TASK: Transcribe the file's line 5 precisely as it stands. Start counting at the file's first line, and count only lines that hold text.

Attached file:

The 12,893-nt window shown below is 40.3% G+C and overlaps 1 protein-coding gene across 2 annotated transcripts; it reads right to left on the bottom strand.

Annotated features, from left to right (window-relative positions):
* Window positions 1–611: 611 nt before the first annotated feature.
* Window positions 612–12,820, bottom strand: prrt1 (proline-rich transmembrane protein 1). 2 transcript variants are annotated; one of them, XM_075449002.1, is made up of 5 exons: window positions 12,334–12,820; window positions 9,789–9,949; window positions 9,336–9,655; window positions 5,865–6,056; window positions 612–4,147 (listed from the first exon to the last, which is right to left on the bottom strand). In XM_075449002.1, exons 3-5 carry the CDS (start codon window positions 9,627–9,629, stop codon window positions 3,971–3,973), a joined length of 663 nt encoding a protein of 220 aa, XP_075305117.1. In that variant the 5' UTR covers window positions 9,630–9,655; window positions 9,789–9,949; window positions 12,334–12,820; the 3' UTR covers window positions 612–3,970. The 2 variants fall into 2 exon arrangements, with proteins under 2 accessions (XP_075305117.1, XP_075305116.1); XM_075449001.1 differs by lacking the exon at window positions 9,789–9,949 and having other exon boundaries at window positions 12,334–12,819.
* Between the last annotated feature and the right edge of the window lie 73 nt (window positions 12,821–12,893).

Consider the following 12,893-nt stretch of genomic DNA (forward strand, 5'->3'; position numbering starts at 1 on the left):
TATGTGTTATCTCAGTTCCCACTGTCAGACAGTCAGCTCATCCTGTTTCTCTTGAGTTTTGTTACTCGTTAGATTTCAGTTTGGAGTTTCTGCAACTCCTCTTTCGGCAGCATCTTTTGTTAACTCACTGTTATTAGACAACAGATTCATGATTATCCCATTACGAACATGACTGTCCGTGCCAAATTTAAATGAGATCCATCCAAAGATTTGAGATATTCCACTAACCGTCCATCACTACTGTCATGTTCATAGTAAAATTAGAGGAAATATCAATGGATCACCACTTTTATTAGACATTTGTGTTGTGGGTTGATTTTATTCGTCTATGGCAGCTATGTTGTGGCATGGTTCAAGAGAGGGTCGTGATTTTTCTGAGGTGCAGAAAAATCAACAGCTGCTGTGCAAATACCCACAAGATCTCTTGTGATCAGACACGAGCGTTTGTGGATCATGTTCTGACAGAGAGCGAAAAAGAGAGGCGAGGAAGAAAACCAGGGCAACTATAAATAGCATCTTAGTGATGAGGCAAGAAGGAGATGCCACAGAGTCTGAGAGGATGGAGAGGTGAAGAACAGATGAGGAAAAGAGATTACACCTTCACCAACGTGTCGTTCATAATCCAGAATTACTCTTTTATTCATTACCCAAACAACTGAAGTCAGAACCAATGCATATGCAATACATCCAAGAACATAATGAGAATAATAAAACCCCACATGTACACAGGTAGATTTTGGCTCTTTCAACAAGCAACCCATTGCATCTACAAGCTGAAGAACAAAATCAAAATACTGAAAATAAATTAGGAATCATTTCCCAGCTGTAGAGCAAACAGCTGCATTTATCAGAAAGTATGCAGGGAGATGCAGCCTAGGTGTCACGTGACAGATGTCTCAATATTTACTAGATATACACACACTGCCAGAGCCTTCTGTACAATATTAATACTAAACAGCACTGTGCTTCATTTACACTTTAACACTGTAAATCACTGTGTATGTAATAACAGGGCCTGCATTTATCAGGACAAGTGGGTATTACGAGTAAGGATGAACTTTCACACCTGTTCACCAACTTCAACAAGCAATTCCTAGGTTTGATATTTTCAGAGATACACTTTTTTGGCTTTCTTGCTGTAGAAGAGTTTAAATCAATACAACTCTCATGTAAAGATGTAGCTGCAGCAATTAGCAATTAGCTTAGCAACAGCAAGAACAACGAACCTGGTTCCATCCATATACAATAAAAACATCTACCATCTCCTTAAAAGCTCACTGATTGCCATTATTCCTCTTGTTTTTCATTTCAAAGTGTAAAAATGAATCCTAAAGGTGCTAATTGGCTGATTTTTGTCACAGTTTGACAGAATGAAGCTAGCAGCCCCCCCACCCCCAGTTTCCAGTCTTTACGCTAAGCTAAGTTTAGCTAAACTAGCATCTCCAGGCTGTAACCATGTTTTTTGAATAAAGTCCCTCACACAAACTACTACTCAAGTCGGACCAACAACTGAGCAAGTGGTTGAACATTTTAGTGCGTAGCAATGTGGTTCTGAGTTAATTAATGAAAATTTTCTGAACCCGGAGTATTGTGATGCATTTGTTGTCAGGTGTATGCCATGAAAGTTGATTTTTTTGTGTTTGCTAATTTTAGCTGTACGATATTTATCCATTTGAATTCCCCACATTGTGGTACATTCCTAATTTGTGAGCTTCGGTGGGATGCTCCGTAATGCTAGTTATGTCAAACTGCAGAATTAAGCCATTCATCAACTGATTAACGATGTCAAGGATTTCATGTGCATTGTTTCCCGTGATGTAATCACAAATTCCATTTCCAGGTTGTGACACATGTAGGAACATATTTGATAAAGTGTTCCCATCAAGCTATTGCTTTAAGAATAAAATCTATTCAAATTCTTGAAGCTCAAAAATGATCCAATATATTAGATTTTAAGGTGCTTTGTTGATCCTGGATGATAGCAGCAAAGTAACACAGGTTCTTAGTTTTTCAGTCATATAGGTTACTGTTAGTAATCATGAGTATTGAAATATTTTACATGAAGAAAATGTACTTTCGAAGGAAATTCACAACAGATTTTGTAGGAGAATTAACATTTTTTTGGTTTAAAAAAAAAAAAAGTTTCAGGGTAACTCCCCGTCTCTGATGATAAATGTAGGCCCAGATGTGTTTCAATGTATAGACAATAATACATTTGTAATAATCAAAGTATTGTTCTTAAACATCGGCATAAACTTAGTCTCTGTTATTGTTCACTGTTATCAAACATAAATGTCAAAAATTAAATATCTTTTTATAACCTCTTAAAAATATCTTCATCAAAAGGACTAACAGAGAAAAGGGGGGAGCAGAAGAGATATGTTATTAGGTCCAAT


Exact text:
* Between the last annotated feature and the right edge of the window lie 73 nt (window positions 12,821–12,893).